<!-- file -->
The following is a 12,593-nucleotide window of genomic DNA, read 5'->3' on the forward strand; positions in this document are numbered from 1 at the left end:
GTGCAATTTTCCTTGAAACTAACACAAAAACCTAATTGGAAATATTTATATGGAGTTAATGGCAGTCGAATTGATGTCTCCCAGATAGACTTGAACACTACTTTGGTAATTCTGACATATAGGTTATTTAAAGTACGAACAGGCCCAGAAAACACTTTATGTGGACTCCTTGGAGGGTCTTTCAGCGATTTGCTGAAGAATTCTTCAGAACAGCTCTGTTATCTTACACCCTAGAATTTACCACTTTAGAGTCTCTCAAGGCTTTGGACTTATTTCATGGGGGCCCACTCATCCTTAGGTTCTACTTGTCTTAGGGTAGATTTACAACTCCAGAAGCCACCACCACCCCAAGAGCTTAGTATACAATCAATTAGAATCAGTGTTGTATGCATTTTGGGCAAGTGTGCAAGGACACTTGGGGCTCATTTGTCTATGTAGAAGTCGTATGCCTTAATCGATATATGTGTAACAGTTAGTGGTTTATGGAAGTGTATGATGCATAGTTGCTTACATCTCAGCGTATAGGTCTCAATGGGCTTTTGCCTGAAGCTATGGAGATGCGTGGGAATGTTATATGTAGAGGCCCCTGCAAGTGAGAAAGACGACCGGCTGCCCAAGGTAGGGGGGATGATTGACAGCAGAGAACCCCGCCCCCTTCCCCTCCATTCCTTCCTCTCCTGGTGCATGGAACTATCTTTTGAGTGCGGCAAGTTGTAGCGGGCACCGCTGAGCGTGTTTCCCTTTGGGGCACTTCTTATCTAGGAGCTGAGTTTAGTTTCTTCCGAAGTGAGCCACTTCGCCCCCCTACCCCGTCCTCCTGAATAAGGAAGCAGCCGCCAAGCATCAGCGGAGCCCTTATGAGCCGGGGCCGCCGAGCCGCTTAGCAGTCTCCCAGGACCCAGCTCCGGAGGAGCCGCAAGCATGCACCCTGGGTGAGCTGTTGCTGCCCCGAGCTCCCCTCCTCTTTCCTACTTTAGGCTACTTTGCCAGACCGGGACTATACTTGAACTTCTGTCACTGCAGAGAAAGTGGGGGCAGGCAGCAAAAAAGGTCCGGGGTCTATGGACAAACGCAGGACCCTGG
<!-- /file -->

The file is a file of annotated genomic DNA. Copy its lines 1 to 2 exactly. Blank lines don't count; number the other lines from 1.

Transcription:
The following is a 12,593-nucleotide window of genomic DNA, read 5'->3' on the forward strand; positions in this document are numbered from 1 at the left end:
GTGCAATTTTCCTTGAAACTAACACAAAAACCTAATTGGAAATATTTATATGGAGTTAATGGCAGTCGAATTGATGTCTCCCAGATAGACTTGAACACTACTTTGGTAATTCTGACATATAGGTTATTTAAAGTACGAACAGGCCCAGAAAACACTTTATGTGGACTCCTTGGAGGGTCTTTCAGCGATTTGCTGAAGAATTCTTCAGAACAGCTCTGTTATCTTACACCCTAGAATTTACCACTTTAGAGTCTCTCAAGGCTTTGGACTTATTTCATGGGGGCCCACTCATCCTTAGGTTCTACTTGTCTTAGGGTAGATTTACAACTCCAGAAGCCACCACCACCCCAAGAGCTTAGTATACAATCAATTAGAATCAGTGTTGTATGCATTTTGGGCAAGTGTGCAAGGACACTTGGGGCTCATTTGTCTATGTAGAAGTCGTATGCCTTAATCGATATATGTGTAACAGTTAGTGGTTTATGGAAGTGTATGATGCATAGTTGCTTACATCTCAGCGTATAGGTCTCAATGGGCTTTTGCCTGAAGCTATGGAGATGCGTGGGAATGTTATATGTAGAGGCCCCTGCAAGTGAGAAAGACGACCGGCTGCCCAAGGTAGGGGGGATGATTGACAGCAGAGAACCCCGCCCCCTTCCCCTCCATTCCTTCCTCTCCTGGTGCATGGAACTATCTTTTGAGTGCGGCAAGTTGTAGCGGGCACCGCTGAGCGTGTTTCCCTTTGGGGCACTTCTTATCTAGGAGCTGAGTTTAGTTTCTTCCGAAGTGAGCCACTTCGCCCCCCTACCCCGTCCTCCTGAATAAGGAAGCAGCCGCCAAGCATCAGCGGAGCCCTTATGAGCCGGGGCCGCCGAGCCGCTTAGCAGTCTCCCAGGACCCAGCTCCGGAGGAGCCGCAAGCATGCACCCTGGGTGAGCTGTTGCTGCCCCGAGCTCCCCTCCTCTTTCCTACTTTAGGCTACTTTGCCAGACCGGGACTATACTTGAACTTCTGTCACTGCAGAGAAAGTGGGGGCAGGCAGCAAAAAAGGTCCGGGGTCTATGGACAAACGCAGGACCCTGG